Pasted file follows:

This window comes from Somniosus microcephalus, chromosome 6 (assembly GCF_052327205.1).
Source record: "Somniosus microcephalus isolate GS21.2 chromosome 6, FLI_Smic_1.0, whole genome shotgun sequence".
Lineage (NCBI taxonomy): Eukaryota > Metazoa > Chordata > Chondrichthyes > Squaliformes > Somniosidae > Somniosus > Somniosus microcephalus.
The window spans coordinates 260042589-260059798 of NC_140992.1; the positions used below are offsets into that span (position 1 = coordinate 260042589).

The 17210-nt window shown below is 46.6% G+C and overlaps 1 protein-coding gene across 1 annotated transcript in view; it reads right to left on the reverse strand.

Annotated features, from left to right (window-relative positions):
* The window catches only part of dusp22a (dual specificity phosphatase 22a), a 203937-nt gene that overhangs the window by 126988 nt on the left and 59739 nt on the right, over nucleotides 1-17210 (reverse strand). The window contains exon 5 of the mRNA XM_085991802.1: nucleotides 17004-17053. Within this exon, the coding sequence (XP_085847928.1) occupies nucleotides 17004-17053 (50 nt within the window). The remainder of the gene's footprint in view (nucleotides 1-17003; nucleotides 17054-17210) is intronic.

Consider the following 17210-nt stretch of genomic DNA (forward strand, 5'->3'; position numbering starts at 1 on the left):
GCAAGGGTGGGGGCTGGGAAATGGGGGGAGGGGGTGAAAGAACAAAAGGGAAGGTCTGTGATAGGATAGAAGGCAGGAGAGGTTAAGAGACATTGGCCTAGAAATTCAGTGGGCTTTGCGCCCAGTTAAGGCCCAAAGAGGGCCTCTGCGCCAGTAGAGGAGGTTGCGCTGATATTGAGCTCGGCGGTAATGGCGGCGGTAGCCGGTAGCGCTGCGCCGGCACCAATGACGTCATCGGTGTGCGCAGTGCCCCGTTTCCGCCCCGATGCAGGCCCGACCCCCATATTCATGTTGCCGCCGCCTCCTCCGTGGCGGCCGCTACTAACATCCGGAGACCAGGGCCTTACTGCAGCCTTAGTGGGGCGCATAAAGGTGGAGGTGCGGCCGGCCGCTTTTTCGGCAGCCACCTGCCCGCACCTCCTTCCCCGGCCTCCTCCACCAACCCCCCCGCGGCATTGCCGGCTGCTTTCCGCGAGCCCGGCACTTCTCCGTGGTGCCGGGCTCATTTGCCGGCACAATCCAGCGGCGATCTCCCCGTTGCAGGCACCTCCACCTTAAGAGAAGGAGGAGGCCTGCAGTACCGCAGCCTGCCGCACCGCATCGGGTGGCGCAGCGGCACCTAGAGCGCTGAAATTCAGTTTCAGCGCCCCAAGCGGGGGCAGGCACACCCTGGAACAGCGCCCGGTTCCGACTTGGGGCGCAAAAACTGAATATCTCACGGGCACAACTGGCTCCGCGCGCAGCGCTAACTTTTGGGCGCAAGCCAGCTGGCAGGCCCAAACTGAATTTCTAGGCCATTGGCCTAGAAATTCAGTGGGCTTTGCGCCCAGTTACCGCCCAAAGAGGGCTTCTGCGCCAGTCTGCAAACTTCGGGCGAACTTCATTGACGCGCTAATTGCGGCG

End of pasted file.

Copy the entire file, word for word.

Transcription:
This window comes from Somniosus microcephalus, chromosome 6 (assembly GCF_052327205.1).
Source record: "Somniosus microcephalus isolate GS21.2 chromosome 6, FLI_Smic_1.0, whole genome shotgun sequence".
Lineage (NCBI taxonomy): Eukaryota > Metazoa > Chordata > Chondrichthyes > Squaliformes > Somniosidae > Somniosus > Somniosus microcephalus.
The window spans coordinates 260042589-260059798 of NC_140992.1; the positions used below are offsets into that span (position 1 = coordinate 260042589).

The 17210-nt window shown below is 46.6% G+C and overlaps 1 protein-coding gene across 1 annotated transcript in view; it reads right to left on the reverse strand.

Annotated features, from left to right (window-relative positions):
* The window catches only part of dusp22a (dual specificity phosphatase 22a), a 203937-nt gene that overhangs the window by 126988 nt on the left and 59739 nt on the right, over nucleotides 1-17210 (reverse strand). The window contains exon 5 of the mRNA XM_085991802.1: nucleotides 17004-17053. Within this exon, the coding sequence (XP_085847928.1) occupies nucleotides 17004-17053 (50 nt within the window). The remainder of the gene's footprint in view (nucleotides 1-17003; nucleotides 17054-17210) is intronic.

Consider the following 17210-nt stretch of genomic DNA (forward strand, 5'->3'; position numbering starts at 1 on the left):
GCAAGGGTGGGGGCTGGGAAATGGGGGGAGGGGGTGAAAGAACAAAAGGGAAGGTCTGTGATAGGATAGAAGGCAGGAGAGGTTAAGAGACATTGGCCTAGAAATTCAGTGGGCTTTGCGCCCAGTTAAGGCCCAAAGAGGGCCTCTGCGCCAGTAGAGGAGGTTGCGCTGATATTGAGCTCGGCGGTAATGGCGGCGGTAGCCGGTAGCGCTGCGCCGGCACCAATGACGTCATCGGTGTGCGCAGTGCCCCGTTTCCGCCCCGATGCAGGCCCGACCCCCATATTCATGTTGCCGCCGCCTCCTCCGTGGCGGCCGCTACTAACATCCGGAGACCAGGGCCTTACTGCAGCCTTAGTGGGGCGCATAAAGGTGGAGGTGCGGCCGGCCGCTTTTTCGGCAGCCACCTGCCCGCACCTCCTTCCCCGGCCTCCTCCACCAACCCCCCCGCGGCATTGCCGGCTGCTTTCCGCGAGCCCGGCACTTCTCCGTGGTGCCGGGCTCATTTGCCGGCACAATCCAGCGGCGATCTCCCCGTTGCAGGCACCTCCACCTTAAGAGAAGGAGGAGGCCTGCAGTACCGCAGCCTGCCGCACCGCATCGGGTGGCGCAGCGGCACCTAGAGCGCTGAAATTCAGTTTCAGCGCCCCAAGCGGGGGCAGGCACACCCTGGAACAGCGCCCGGTTCCGACTTGGGGCGCAAAAACTGAATATCTCACGGGCACAACTGGCTCCGCGCGCAGCGCTAACTTTTGGGCGCAAGCCAGCTGGCAGGCCCAAACTGAATTTCTAGGCCATTGGCCTAGAAATTCAGTGGGCTTTGCGCCCAGTTACCGCCCAAAGAGGGCTTCTGCGCCAGTCTGCAAACTTCGGGCGAACTTCATTGACGCGCTAATTGCGGCG